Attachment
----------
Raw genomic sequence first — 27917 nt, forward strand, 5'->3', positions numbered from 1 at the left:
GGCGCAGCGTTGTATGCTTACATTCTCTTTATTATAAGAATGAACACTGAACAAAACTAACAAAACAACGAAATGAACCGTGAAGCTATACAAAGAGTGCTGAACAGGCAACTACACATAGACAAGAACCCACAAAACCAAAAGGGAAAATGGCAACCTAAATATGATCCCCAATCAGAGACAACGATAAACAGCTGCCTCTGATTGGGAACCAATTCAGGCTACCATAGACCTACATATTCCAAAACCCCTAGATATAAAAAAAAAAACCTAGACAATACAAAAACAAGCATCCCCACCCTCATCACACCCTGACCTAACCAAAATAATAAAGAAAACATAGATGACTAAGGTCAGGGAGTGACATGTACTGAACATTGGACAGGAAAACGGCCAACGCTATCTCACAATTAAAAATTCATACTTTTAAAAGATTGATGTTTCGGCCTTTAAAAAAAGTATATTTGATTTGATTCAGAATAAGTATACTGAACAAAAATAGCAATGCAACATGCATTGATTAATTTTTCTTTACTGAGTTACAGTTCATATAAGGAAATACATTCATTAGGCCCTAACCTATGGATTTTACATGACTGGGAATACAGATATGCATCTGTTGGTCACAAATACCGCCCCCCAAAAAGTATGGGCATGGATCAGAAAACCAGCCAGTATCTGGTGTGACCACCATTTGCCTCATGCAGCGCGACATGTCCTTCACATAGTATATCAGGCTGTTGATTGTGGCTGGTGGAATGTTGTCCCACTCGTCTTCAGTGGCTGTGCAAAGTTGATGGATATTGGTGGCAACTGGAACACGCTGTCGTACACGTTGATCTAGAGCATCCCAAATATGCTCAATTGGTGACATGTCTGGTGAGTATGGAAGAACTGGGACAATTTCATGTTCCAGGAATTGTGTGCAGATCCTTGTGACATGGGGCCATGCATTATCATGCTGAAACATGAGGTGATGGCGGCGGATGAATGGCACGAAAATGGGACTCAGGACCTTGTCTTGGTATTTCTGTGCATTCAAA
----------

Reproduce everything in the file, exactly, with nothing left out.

Raw genomic sequence first — 27917 nt, forward strand, 5'->3', positions numbered from 1 at the left:
GGCGCAGCGTTGTATGCTTACATTCTCTTTATTATAAGAATGAACACTGAACAAAACTAACAAAACAACGAAATGAACCGTGAAGCTATACAAAGAGTGCTGAACAGGCAACTACACATAGACAAGAACCCACAAAACCAAAAGGGAAAATGGCAACCTAAATATGATCCCCAATCAGAGACAACGATAAACAGCTGCCTCTGATTGGGAACCAATTCAGGCTACCATAGACCTACATATTCCAAAACCCCTAGATATAAAAAAAAAAACCTAGACAATACAAAAACAAGCATCCCCACCCTCATCACACCCTGACCTAACCAAAATAATAAAGAAAACATAGATGACTAAGGTCAGGGAGTGACATGTACTGAACATTGGACAGGAAAACGGCCAACGCTATCTCACAATTAAAAATTCATACTTTTAAAAGATTGATGTTTCGGCCTTTAAAAAAAGTATATTTGATTTGATTCAGAATAAGTATACTGAACAAAAATAGCAATGCAACATGCATTGATTAATTTTTCTTTACTGAGTTACAGTTCATATAAGGAAATACATTCATTAGGCCCTAACCTATGGATTTTACATGACTGGGAATACAGATATGCATCTGTTGGTCACAAATACCGCCCCCCAAAAAGTATGGGCATGGATCAGAAAACCAGCCAGTATCTGGTGTGACCACCATTTGCCTCATGCAGCGCGACATGTCCTTCACATAGTATATCAGGCTGTTGATTGTGGCTGGTGGAATGTTGTCCCACTCGTCTTCAGTGGCTGTGCAAAGTTGATGGATATTGGTGGCAACTGGAACACGCTGTCGTACACGTTGATCTAGAGCATCCCAAATATGCTCAATTGGTGACATGTCTGGTGAGTATGGAAGAACTGGGACAATTTCATGTTCCAGGAATTGTGTGCAGATCCTTGTGACATGGGGCCATGCATTATCATGCTGAAACATGAGGTGATGGCGGCGGATGAATGGCACGAAAATGGGACTCAGGACCTTGTCTTGGTATTTCTGTGCATTCAAA